Friday, August 22, 2008

The Philadelphia Public Library

The Philadelphia Public Library

Early that Fall I enrolled in the Pennsylvania Academy of the Fine Arts.

I had brought with me to the Academy an adequate supply of artistic talent, an enormous capacity for loneliness, and an almost total ignorance of everything my fellow students deemed worthy of discussion. They were discussing Freud and Adler, Dostoevsky, Kafka, Stravinsky and Bach. They were holding long involved debates on the relative merits of Romanticism versus Neo-Classicism, and having passionate arguments about Botticelli and the Bauhaus. I didn't have the slightest idea what they were talking about.

But I loved them and I wanted to fit in. I wanted to know what they were all talking about and I was determined to find out. So I spent the next two years at the Philadelphia Public Library.

I went there every day. I read everything I could find on Freud. I read Kant and Adler and Jung. I read books on art and mythology and religion and philosophy. I sat at one of those long wooden tables in the music room with earphones on my head in impregnable isolation listening to all of the music that they were talking about at school (the only music I had ever heard was my own -- the sad formless stuff I made up and played on the big baby grand in our living room, or my collection of Rhythm and Blues records, or my Doris Day albums -- my parents listened to Mantovani, Percy Faith and Guy Lombardo). Now, suddenly, here was Prokoviev, Tschaikovsky, Stravinsky. I had never dreamt there could be such sounds. Powerful, frightening, heart-rending sounds: Romeo and Juliet, The Rites of Spring.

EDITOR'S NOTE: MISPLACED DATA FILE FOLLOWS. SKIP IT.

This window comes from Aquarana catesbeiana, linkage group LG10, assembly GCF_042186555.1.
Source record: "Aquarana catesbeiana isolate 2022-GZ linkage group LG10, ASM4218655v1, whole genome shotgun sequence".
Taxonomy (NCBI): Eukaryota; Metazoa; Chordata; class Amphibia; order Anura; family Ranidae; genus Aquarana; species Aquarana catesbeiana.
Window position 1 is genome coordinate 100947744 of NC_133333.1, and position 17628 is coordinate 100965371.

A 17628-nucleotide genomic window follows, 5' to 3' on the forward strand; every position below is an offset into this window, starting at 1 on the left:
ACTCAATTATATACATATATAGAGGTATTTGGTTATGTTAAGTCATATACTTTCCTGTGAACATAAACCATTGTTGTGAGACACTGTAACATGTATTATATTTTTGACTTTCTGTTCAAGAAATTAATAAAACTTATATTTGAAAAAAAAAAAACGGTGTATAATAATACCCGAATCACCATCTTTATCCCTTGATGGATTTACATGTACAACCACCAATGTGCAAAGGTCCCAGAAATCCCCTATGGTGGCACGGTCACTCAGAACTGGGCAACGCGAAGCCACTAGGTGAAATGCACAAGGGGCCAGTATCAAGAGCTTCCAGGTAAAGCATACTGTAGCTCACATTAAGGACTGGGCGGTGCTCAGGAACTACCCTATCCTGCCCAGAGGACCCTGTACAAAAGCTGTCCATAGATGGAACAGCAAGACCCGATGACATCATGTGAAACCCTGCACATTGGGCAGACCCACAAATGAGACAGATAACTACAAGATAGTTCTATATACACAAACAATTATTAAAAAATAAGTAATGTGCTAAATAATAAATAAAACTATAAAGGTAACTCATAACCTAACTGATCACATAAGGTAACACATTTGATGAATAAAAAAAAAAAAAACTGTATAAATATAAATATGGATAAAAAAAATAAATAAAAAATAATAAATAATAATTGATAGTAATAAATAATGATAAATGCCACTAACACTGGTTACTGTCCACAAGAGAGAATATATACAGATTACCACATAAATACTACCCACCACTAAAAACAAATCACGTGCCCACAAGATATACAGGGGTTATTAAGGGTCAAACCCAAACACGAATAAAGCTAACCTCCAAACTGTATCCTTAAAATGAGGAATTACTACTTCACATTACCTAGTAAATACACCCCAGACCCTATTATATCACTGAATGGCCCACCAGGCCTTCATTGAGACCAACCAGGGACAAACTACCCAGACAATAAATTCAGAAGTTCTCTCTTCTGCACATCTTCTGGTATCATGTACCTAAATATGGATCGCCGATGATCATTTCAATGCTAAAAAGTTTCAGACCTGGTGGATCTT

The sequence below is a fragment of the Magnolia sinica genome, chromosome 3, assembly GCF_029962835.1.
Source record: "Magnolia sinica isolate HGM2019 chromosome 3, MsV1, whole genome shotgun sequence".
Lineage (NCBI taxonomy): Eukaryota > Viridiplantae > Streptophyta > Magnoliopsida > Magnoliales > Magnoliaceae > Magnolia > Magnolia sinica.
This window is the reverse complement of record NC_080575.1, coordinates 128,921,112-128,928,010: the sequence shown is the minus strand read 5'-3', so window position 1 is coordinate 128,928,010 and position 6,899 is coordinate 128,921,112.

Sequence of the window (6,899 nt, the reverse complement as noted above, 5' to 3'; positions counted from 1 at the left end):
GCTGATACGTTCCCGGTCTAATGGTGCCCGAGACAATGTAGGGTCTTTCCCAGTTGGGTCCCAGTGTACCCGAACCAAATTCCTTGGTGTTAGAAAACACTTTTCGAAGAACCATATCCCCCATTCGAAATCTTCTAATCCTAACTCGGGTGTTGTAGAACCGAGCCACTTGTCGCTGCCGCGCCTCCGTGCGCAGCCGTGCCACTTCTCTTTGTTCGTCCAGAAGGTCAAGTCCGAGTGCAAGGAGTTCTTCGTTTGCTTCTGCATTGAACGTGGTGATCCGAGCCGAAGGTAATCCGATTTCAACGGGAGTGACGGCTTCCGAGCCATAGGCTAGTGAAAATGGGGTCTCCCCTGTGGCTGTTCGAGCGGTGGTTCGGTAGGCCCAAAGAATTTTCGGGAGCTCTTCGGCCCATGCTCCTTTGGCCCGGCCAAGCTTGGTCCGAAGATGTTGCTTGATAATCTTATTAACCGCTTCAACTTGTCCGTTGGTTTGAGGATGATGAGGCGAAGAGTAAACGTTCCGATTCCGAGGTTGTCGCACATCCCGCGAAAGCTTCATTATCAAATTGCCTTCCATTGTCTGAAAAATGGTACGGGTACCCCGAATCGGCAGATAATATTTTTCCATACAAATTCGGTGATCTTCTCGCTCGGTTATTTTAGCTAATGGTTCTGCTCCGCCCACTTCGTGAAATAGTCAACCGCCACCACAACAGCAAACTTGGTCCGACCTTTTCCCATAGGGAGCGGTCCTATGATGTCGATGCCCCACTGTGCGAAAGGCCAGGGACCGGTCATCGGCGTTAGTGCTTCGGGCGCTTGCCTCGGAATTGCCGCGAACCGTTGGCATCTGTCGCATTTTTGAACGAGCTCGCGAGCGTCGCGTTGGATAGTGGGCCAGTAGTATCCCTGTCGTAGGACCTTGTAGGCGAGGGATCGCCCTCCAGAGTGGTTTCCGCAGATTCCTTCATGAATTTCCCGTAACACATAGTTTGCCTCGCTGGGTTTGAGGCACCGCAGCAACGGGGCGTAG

Everything my high school teachers had tried so unsuccessfully to interest me in, that I had refused to even consider, I was now devouring like a starving man. I read Shakespeare with the dictionary right next to the book, taking copious notes, making long lists of characters, sometimes having to look up almost every other word. But I wouldn't stop until I had gone back and repeated the phrase over and over in my head, until I had understood every word, every sentence, every paragraph. I read all of Shakespeare's plays this way, and all of the sonnets, memorizing long stanzas --"Oh, that this too, too solid flesh would melt..."
Then I started Goethe.

All this, just because I loved them and I wanted to fit in; and because I wanted to know what they were all talking about; and because -- and maybe this was the biggest thing -- I wanted to be able to say something too, something that they wouldn't all laugh at, something that would dazzle them and make me an interesting person, someone to be reckoned with. And I must have wanted this pretty badly, because I worked awfully hard to get it.

Then I read A Tale of Two Cities. I didn't know anything about the French Revolution, and even less about English literature; but I knew a lot about loneliness, and I recognized Sydney Carton immediately. I suppose I had thought that I was the only person in the whole world who had ever suffered loneliness. I was surprised, and thrilled, and hooked. What had started out to be just a means of fitting in had now become a compulsion. I read Crime and Punishment and I became Raskolnikov, a bitter, brilliant, anti-social recluse, hell-bent on self-destruction. I became almost anyone I read. I became, successively, Hamlet, Kafka, and Winston Smith. All the great insane and rational loners struggling against a sane and irrational world.

It wasn't that I hated this world. I didn't; I loved it. But I also loved my fantasies. I was a romantic and a loner, and I guess that's just the way I wanted it, because at least I was becoming something. Maybe not something to be reckoned with yet, but something. And something is better than nothing. So I was Raskolnikov or Winston Smith, and it was all right, nobody minded. Nobody even knew but me. And after a while I even forgot, I forgot who I was being. And eventually they all became me.

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